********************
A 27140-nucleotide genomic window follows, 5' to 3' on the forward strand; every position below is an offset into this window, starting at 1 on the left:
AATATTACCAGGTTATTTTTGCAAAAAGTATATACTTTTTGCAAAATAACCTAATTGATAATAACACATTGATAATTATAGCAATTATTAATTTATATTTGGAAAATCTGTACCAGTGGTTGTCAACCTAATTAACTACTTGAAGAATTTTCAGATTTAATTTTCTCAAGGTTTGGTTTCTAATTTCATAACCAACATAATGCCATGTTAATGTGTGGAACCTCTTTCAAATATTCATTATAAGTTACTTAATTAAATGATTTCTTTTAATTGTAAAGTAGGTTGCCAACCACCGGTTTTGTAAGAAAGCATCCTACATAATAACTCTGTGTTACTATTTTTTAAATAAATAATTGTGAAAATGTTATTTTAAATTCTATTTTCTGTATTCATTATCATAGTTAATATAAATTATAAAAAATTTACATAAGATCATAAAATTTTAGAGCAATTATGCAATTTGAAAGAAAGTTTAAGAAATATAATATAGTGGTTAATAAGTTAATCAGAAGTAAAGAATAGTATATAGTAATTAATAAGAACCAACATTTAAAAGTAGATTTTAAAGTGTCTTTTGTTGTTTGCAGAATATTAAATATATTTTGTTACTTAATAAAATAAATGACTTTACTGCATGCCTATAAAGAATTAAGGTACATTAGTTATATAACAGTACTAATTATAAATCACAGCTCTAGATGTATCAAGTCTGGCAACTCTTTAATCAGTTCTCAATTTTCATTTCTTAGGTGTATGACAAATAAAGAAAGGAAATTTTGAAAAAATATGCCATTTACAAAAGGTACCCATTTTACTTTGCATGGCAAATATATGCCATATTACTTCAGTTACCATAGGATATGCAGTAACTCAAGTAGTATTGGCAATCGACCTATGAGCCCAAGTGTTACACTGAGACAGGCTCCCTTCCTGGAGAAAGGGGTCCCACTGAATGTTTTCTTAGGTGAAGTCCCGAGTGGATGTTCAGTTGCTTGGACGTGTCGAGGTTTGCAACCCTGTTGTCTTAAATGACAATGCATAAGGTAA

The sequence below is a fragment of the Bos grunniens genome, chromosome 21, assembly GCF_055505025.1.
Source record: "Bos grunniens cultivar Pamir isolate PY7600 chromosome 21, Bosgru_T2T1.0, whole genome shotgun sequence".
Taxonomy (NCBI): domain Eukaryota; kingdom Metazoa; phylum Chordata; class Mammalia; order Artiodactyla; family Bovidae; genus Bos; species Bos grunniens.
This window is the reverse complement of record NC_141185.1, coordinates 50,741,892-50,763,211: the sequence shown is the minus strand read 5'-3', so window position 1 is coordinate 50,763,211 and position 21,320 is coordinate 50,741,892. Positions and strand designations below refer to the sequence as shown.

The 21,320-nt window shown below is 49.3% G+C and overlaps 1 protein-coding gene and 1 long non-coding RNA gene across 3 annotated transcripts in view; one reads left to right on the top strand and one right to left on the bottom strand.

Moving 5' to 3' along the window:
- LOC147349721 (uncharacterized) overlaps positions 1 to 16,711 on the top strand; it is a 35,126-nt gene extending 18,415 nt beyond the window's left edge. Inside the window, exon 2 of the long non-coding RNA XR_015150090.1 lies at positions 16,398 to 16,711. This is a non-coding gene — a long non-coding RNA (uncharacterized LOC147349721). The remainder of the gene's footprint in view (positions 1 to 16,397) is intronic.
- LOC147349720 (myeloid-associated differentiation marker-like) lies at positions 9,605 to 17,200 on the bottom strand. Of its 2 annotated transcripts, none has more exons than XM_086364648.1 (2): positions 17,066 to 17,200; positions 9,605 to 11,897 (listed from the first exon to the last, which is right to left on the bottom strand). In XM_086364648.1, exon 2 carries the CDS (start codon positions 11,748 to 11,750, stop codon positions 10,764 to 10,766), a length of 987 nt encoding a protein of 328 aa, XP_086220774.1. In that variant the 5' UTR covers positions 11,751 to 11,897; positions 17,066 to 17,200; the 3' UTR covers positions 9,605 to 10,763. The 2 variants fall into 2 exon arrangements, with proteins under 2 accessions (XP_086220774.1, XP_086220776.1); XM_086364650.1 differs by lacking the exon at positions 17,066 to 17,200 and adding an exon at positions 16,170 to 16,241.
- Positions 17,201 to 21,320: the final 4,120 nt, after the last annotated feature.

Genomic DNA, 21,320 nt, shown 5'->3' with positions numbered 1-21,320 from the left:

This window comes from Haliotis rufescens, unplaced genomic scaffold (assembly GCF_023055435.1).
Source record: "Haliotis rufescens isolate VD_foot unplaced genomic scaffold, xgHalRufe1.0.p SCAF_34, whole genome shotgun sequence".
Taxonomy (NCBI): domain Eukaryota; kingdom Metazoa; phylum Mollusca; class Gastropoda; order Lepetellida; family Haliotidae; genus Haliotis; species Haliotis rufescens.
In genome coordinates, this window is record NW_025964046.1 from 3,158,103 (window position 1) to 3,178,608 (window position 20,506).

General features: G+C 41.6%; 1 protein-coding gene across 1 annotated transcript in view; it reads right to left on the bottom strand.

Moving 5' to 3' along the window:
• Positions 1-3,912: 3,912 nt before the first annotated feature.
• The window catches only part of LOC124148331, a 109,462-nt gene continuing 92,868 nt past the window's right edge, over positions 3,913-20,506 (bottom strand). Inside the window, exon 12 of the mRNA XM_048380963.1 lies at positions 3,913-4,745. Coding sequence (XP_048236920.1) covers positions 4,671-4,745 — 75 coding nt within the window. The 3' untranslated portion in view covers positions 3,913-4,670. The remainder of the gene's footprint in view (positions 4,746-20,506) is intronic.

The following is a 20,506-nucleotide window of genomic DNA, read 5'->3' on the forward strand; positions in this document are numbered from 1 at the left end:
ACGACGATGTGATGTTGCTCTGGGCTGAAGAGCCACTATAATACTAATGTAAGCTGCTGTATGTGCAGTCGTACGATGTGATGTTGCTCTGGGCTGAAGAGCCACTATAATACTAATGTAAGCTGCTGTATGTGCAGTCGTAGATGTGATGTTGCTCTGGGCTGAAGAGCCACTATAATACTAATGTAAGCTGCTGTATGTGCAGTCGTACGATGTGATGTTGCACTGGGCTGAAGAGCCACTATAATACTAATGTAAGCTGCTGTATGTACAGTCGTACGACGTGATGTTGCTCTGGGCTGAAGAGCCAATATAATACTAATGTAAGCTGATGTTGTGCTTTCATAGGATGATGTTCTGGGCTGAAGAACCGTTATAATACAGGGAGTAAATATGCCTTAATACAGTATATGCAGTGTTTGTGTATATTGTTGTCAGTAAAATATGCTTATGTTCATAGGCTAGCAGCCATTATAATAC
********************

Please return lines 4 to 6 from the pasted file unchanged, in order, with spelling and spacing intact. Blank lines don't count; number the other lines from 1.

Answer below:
Source record: "Bos grunniens cultivar Pamir isolate PY7600 chromosome 21, Bosgru_T2T1.0, whole genome shotgun sequence".
Taxonomy (NCBI): domain Eukaryota; kingdom Metazoa; phylum Chordata; class Mammalia; order Artiodactyla; family Bovidae; genus Bos; species Bos grunniens.
This window is the reverse complement of record NC_141185.1, coordinates 50,741,892-50,763,211: the sequence shown is the minus strand read 5'-3', so window position 1 is coordinate 50,763,211 and position 21,320 is coordinate 50,741,892. Positions and strand designations below refer to the sequence as shown.